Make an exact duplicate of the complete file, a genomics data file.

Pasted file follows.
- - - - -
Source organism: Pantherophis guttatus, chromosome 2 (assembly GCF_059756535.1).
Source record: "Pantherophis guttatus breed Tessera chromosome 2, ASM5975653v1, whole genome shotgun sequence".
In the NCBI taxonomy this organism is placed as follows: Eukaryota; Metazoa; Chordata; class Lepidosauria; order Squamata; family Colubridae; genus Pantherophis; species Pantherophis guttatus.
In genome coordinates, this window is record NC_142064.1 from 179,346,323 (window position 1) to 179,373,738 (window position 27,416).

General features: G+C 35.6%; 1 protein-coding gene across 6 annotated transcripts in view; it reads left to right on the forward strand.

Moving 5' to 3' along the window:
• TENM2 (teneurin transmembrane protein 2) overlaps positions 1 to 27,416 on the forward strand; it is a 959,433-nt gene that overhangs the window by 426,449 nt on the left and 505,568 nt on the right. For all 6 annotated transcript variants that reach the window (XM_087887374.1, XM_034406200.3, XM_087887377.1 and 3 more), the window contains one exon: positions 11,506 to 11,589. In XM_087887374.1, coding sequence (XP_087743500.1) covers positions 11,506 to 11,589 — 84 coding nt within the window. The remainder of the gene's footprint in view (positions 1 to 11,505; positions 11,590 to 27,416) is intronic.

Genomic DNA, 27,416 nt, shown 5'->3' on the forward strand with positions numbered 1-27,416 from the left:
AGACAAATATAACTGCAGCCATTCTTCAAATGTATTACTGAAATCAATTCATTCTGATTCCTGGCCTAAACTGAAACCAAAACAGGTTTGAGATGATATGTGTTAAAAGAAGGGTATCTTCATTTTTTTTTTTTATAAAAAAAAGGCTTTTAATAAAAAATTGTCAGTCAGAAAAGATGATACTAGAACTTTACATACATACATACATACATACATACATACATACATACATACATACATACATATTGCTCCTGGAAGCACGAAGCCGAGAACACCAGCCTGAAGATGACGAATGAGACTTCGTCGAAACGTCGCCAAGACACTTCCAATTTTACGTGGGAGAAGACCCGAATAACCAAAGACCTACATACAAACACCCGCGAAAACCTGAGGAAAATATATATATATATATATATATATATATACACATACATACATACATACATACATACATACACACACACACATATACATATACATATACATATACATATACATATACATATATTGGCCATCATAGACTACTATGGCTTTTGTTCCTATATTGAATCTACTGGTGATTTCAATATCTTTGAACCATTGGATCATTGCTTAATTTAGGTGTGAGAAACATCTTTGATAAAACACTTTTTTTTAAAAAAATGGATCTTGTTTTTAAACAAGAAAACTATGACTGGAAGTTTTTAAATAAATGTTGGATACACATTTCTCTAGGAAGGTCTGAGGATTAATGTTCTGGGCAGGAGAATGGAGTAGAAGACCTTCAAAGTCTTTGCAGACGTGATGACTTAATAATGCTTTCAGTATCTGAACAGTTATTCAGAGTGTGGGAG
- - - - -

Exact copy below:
Source organism: Pantherophis guttatus, chromosome 2 (assembly GCF_059756535.1).
Source record: "Pantherophis guttatus breed Tessera chromosome 2, ASM5975653v1, whole genome shotgun sequence".
In the NCBI taxonomy this organism is placed as follows: Eukaryota; Metazoa; Chordata; class Lepidosauria; order Squamata; family Colubridae; genus Pantherophis; species Pantherophis guttatus.
In genome coordinates, this window is record NC_142064.1 from 179,346,323 (window position 1) to 179,373,738 (window position 27,416).

General features: G+C 35.6%; 1 protein-coding gene across 6 annotated transcripts in view; it reads left to right on the forward strand.

Moving 5' to 3' along the window:
• TENM2 (teneurin transmembrane protein 2) overlaps positions 1 to 27,416 on the forward strand; it is a 959,433-nt gene that overhangs the window by 426,449 nt on the left and 505,568 nt on the right. For all 6 annotated transcript variants that reach the window (XM_087887374.1, XM_034406200.3, XM_087887377.1 and 3 more), the window contains one exon: positions 11,506 to 11,589. In XM_087887374.1, coding sequence (XP_087743500.1) covers positions 11,506 to 11,589 — 84 coding nt within the window. The remainder of the gene's footprint in view (positions 1 to 11,505; positions 11,590 to 27,416) is intronic.

Genomic DNA, 27,416 nt, shown 5'->3' on the forward strand with positions numbered 1-27,416 from the left:
AGACAAATATAACTGCAGCCATTCTTCAAATGTATTACTGAAATCAATTCATTCTGATTCCTGGCCTAAACTGAAACCAAAACAGGTTTGAGATGATATGTGTTAAAAGAAGGGTATCTTCATTTTTTTTTTTTATAAAAAAAAGGCTTTTAATAAAAAATTGTCAGTCAGAAAAGATGATACTAGAACTTTACATACATACATACATACATACATACATACATACATACATACATACATACATATTGCTCCTGGAAGCACGAAGCCGAGAACACCAGCCTGAAGATGACGAATGAGACTTCGTCGAAACGTCGCCAAGACACTTCCAATTTTACGTGGGAGAAGACCCGAATAACCAAAGACCTACATACAAACACCCGCGAAAACCTGAGGAAAATATATATATATATATATATATATATATACACATACATACATACATACATACATACATACACACACACACATATACATATACATATACATATACATATACATATACATATATTGGCCATCATAGACTACTATGGCTTTTGTTCCTATATTGAATCTACTGGTGATTTCAATATCTTTGAACCATTGGATCATTGCTTAATTTAGGTGTGAGAAACATCTTTGATAAAACACTTTTTTTTAAAAAAATGGATCTTGTTTTTAAACAAGAAAACTATGACTGGAAGTTTTTAAATAAATGTTGGATACACATTTCTCTAGGAAGGTCTGAGGATTAATGTTCTGGGCAGGAGAATGGAGTAGAAGACCTTCAAAGTCTTTGCAGACGTGATGACTTAATAATGCTTTCAGTATCTGAACAGTTATTCAGAGTGTGGGAG